Coelho makes more money than he did as a civil engineer. “I’ll never go back,” he said.
He is one of the lucky workers who landed on their feet. After 20 years working for Petrobras, Brazil’s state oil company, Silvia Boccagini, a 52-year-old pipe technician, was among 170,000 employees sent packing when police charged top executives with bribery and corruption. Two years later, Boccagini has yet to find another job and is surviving with help from relatives.
“The Brazilian engineering industry is finished,” she said. “Everything has stopped.”
Brazil’s economy has started showing signs of growth again in recent months, after two years of agonizing contractions — the worst depression in the country’s history.
But experts worry that the sudden brain drain from Brazil’s most lucrative sectors will have a lasting impact on the country’s global competitiveness. When skilled workers such as Coelho or Boccagini leave their field, they take their expertise with them. By the time the country’s economy recovers, the next generation of Brazilian engineers may not have seasoned mentors to guide them.
The anti-corruption medicine is bitter, but it’s what Brazil badly needs to get graft under control, said Marcos Troyjo, co-director of the BRICLab at Columbia University, which studies emerging economies. “The damage that the probe causes pales in comparison to the ills it cures,” he said.
Brazil is suffering from the implosion of a state-capitalism model that expanded under the governments of former president Luiz Inácio Lula da Silva and his successor, Dilma Rousseff, who was impeached last year, according to Troyjo.
In that closed, insular model, big companies paid bribes to secure bloated government contracts paid for by high taxes. That is the burden Brazil must overcome, Troyjo said. “Brazil is showing that, at least in matters of corruption, many institutions — backed by the majority of the population — are rolling up their sleeves and getting to work.”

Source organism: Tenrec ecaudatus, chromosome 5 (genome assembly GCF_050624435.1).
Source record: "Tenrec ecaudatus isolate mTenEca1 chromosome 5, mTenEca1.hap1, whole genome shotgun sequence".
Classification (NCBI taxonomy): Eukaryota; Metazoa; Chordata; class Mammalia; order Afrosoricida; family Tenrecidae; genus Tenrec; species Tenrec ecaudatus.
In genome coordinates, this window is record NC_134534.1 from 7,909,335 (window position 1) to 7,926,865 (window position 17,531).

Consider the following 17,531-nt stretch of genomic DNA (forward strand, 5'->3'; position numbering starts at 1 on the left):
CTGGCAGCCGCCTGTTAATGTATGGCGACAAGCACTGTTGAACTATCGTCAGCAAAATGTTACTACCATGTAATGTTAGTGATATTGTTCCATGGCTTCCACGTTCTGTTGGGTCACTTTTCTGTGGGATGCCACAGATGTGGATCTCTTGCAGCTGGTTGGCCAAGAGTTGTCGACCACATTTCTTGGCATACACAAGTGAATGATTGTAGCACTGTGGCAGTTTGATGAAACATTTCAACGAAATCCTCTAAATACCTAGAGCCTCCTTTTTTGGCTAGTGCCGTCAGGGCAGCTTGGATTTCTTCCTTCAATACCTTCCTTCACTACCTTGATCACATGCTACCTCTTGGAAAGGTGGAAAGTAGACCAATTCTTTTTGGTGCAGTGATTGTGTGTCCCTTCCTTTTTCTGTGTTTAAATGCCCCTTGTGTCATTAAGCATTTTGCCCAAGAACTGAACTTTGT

Brazil’s loss may be the world’s gain. In jailing the country’s top executives, Car Wash has pried open sectors of the economy once available only to a well-connected elite.
International investors eager to jump into the Brazilian market have taken note.
“This scandal has opened up the market to new people, investors, money and players. Even local companies that had no stamp of approval from the government can now partner with foreign investors to do business,” said Su Jung Ko, founder of Golden Hawk Consulting, a mergers and acquisitions consultancy in Sao Paulo. “With the big players looking weak, they see an opportunity.”
Authorities involved with the probe can be confident that the majority of Brazilians are behind them. A whopping 90 percent of citizens want the investigation to continue, even if it means further economic instability, according to an Ipsos poll released last month.
That includes Boccagini, the former Petrobras technician, who hopes her hardship won’t be for naught.
“The Car Wash investigation has to go on, no matter what the costs,” she said. “We have to get to the bottom of it.”